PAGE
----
Russian GDP grows 1.8% in the second quarter of 2018

Russian GDP grows 1.8% in the second quarter of 2018
Russia’s GDP expanded by 1.8% in the second quarter / bne IntelliNews
By bne IntelliNews August 13, 2018

Russia’s GDP expanded by 1.8% in the second quarter, a bit weaker than analysts were expecting but up from 1.3% in the first quarter and continuing in the right direction, economists said on August 12.

Official forecasts for the whole year put growth on the order of 2% with some economists previously predicting even faster growth. However, the second quarter result suggests the year’s growth will come in under that target, and that the slower growth is caused by an increase in the VAT rate in July from 18% to 20% and new sanctions that may be imposed by the US in the autumn. Both these factors mean the Central Bank of Russia (CBR) is also unlikely to cut rates again, or at least slow its cutting cycle even further, that will also depress growth.

"This year, we anticipate a 1.8-2% GDP growth," Russian First Deputy Prime Minister and Minister of Finance Anton Siluanov said on August 13, adding that the second quarter of 2018 demonstrated economic growth dynamics of 1.8%, with upwards dynamics to grow further in the following years.

Capital Economics was one of the more optimistic forecasters and was predicting 2.3% growth this year. Its analysts still think there are chances for upside surprises on the back of recovering consumption. 

“We think there’s a good chance that these data will be revised up. And, more importantly, we still think the conditions are in place for the recovery to strengthen in the next few quarters,” Capital Economics said in a note.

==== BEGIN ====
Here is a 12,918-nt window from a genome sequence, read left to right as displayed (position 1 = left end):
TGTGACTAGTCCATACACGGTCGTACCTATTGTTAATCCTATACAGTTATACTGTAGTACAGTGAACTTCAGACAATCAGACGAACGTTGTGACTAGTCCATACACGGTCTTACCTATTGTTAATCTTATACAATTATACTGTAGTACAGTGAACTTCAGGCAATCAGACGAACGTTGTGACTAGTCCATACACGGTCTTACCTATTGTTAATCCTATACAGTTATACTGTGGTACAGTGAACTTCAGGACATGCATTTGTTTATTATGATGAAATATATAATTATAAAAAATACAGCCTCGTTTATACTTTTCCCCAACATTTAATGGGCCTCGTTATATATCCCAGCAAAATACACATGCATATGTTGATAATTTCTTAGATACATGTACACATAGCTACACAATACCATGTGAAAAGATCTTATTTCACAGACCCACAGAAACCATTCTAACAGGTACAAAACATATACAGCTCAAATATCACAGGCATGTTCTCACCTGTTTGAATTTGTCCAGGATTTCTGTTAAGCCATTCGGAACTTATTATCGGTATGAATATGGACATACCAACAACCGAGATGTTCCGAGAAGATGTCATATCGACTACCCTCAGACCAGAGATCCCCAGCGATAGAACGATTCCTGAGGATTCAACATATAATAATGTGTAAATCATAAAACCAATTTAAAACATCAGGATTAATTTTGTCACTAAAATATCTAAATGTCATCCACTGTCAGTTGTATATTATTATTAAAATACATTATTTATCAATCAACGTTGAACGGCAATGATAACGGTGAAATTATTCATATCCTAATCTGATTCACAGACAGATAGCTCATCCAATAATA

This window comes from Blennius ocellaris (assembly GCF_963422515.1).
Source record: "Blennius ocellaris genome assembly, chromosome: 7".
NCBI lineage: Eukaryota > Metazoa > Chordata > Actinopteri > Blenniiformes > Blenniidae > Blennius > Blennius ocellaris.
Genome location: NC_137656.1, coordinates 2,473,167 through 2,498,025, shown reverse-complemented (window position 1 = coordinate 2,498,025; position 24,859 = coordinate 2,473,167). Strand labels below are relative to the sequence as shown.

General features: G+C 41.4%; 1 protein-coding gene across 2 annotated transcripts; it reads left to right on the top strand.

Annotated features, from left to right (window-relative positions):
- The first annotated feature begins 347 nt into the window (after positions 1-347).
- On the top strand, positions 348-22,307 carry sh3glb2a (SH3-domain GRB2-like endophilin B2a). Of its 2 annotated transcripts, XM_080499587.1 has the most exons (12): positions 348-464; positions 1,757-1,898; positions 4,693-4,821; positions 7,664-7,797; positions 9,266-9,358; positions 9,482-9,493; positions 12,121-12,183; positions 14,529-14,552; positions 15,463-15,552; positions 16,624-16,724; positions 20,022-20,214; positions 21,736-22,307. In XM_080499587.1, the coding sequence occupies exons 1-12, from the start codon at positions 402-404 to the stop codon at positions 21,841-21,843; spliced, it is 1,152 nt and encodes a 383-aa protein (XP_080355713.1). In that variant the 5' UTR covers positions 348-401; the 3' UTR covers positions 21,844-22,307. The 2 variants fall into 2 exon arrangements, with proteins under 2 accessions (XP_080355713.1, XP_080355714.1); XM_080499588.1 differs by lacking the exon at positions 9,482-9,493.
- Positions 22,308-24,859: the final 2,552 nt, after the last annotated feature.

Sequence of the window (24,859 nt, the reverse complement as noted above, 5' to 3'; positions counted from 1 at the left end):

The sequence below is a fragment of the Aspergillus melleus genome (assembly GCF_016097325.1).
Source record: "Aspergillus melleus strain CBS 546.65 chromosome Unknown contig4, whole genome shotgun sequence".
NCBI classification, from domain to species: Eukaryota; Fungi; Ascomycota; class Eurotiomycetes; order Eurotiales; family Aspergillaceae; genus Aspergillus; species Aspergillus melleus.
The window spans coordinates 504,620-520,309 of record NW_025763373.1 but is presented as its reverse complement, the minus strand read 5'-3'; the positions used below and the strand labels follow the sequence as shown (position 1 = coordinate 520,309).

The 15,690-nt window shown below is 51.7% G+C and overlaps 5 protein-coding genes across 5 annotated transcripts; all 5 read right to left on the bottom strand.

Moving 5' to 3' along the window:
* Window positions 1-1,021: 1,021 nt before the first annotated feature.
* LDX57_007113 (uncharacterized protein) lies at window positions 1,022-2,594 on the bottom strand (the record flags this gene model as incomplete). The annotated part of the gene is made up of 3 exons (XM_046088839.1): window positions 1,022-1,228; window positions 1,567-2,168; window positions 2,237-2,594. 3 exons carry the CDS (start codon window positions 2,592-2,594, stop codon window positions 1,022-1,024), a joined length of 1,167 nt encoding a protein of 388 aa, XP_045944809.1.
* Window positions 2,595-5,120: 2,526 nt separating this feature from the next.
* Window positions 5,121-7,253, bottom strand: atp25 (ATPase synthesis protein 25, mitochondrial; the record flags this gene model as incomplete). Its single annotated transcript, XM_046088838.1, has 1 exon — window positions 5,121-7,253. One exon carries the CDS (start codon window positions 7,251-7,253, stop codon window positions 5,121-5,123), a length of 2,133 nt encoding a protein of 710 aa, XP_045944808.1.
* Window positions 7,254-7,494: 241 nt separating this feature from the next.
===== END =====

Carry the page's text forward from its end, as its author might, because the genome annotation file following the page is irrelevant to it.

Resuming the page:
The Bloomberg consensus forecast was for 1.8% y/y growth and 0.6% q/q growth, according to Rosstat, which hasn’t published a breakdown of the national accounts figures yet.

Monthly activity data suggests that weakness in the agricultural sector was more than offset by faster growth in industrial production, retail spending and construction. However, industrial production has been disappointing, slowing in the last three months — a result mirrored by the slowdown in the manufacturing PMI. Still, the services PMI has continued to expand and that, together with the results of the Watcom Shopping index, suggests that the structure of the Russian economy is changing towards a more service-orientated economy.

Russia’s economy is doing fairly well but what is holding it back from faster growth is a crisis of confidence among businesses. Corruption and red tape are problems, but the predatory nature of the state-owned enterprises is a bigger one.

“On the expenditure side, lower inflation and labour market improvements should boost consumer spending. And on the production side, we think that the economy will be boosted by an increase in oil output,” Capital Economics said in a note.